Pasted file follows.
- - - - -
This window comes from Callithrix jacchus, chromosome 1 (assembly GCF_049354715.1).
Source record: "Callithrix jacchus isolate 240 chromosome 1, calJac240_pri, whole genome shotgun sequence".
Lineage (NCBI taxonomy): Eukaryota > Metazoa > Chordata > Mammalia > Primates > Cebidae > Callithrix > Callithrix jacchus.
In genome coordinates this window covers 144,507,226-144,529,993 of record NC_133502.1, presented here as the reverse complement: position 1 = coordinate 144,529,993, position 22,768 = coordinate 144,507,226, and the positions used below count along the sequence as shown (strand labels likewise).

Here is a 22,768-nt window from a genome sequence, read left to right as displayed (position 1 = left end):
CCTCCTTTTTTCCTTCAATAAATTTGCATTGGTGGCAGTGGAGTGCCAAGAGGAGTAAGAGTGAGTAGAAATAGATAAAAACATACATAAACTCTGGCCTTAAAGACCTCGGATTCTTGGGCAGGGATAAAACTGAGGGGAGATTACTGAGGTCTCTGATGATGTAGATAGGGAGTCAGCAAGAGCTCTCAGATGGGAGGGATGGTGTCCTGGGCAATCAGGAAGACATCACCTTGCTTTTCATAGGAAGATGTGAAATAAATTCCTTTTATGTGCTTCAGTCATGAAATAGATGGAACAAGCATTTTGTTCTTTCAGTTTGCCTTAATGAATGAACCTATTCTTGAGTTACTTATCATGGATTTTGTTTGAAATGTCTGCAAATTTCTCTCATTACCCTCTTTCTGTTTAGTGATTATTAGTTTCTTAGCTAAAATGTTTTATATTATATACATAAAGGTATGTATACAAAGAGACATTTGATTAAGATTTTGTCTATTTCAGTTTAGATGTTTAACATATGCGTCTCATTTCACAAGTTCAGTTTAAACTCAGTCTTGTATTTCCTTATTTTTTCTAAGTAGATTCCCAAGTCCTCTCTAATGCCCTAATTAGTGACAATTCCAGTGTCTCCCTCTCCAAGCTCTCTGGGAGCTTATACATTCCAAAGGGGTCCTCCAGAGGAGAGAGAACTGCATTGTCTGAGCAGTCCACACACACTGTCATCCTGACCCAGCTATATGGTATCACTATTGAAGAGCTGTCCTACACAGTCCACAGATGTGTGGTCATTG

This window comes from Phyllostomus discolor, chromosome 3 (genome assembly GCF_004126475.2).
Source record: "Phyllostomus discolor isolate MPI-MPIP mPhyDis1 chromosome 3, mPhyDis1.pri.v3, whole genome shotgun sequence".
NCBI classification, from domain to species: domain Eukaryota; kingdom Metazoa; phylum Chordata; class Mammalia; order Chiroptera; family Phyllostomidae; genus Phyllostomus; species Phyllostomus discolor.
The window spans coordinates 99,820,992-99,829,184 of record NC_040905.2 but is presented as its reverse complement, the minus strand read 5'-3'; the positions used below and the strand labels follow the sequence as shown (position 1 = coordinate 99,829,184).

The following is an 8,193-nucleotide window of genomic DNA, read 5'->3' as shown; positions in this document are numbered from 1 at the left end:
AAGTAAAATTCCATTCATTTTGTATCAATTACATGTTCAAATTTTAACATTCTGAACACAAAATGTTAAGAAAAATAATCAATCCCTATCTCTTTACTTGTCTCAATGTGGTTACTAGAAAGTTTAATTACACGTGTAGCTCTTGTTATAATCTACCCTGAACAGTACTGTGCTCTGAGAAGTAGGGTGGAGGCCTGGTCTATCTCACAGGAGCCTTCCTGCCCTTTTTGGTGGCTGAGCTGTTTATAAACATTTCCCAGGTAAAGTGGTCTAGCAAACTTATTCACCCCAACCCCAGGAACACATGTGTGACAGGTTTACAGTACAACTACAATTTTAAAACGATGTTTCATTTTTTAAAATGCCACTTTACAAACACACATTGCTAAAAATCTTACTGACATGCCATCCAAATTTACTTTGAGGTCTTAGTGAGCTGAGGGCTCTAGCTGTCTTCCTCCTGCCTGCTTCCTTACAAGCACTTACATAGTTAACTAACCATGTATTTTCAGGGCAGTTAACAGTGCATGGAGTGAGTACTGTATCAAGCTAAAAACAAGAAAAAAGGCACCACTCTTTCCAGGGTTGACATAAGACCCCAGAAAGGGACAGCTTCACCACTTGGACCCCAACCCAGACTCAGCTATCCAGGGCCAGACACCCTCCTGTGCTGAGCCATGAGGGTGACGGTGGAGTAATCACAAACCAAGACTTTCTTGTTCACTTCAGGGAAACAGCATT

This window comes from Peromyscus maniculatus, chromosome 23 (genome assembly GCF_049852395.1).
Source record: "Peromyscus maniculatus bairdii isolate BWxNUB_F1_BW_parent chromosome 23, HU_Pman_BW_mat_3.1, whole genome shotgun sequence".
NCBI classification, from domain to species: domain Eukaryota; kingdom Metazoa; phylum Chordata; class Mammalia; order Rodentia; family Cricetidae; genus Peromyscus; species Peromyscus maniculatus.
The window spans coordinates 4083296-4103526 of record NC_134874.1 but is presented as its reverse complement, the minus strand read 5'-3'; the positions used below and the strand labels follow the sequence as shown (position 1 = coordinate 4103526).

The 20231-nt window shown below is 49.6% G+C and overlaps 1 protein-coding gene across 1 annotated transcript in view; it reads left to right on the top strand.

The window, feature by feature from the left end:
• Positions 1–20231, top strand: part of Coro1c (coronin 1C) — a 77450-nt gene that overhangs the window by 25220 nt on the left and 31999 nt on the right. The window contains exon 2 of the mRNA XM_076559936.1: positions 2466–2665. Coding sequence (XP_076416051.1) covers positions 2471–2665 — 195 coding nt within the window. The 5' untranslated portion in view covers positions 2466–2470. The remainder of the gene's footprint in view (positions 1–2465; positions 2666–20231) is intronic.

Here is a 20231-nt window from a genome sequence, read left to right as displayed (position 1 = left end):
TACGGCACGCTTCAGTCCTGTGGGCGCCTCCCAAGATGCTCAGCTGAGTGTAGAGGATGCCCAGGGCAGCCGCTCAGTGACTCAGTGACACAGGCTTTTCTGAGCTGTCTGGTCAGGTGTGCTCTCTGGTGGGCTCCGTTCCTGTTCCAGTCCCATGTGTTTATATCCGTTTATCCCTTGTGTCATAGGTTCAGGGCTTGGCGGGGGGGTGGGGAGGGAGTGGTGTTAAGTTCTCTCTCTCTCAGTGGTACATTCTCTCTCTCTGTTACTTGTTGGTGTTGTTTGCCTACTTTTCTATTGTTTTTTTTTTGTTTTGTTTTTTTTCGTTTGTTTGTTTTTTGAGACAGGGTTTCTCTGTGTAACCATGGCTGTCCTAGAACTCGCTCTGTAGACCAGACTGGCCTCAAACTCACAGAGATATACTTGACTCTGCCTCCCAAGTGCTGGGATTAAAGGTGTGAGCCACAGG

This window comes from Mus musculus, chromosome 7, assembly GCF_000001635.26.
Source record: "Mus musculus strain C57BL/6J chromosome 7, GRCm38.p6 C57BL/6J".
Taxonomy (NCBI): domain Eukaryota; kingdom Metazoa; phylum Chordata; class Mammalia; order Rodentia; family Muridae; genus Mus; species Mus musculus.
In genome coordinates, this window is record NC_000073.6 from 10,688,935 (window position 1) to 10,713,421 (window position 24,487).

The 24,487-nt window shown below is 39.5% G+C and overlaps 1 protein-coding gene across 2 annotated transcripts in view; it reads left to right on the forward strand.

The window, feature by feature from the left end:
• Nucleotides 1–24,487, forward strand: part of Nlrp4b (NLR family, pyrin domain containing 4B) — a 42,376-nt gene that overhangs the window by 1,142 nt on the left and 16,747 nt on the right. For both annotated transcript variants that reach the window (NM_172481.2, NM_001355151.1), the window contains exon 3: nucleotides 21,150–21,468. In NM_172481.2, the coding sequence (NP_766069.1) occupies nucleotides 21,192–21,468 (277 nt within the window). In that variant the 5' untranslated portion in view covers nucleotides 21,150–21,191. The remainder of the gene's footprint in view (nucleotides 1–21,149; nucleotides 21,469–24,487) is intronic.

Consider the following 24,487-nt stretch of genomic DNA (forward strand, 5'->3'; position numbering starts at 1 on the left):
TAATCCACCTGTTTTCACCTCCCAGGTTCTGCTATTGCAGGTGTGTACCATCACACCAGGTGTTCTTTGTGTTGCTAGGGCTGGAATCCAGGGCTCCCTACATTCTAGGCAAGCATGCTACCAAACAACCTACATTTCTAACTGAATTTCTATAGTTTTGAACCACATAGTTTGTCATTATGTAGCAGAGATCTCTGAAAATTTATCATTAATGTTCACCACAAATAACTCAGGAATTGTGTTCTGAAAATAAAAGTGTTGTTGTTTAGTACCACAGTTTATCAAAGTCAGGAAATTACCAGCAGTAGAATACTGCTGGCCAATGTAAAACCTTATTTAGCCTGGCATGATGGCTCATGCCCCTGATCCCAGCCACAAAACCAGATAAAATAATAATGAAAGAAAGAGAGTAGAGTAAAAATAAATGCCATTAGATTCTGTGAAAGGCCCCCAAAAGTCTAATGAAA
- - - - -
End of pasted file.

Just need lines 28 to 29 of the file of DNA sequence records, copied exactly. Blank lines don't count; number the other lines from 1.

• Nucleotides 1–24,487, forward strand: part of Nlrp4b (NLR family, pyrin domain containing 4B) — a 42,376-nt gene that overhangs the window by 1,142 nt on the left and 16,747 nt on the right. For both annotated transcript variants that reach the window (NM_172481.2, NM_001355151.1), the window contains exon 3: nucleotides 21,150–21,468. In NM_172481.2, the coding sequence (NP_766069.1) occupies nucleotides 21,192–21,468 (277 nt within the window). In that variant the 5' untranslated portion in view covers nucleotides 21,150–21,191. The remainder of the gene's footprint in view (nucleotides 1–21,149; nucleotides 21,469–24,487) is intronic.

Consider the following 24,487-nt stretch of genomic DNA (forward strand, 5'->3'; position numbering starts at 1 on the left):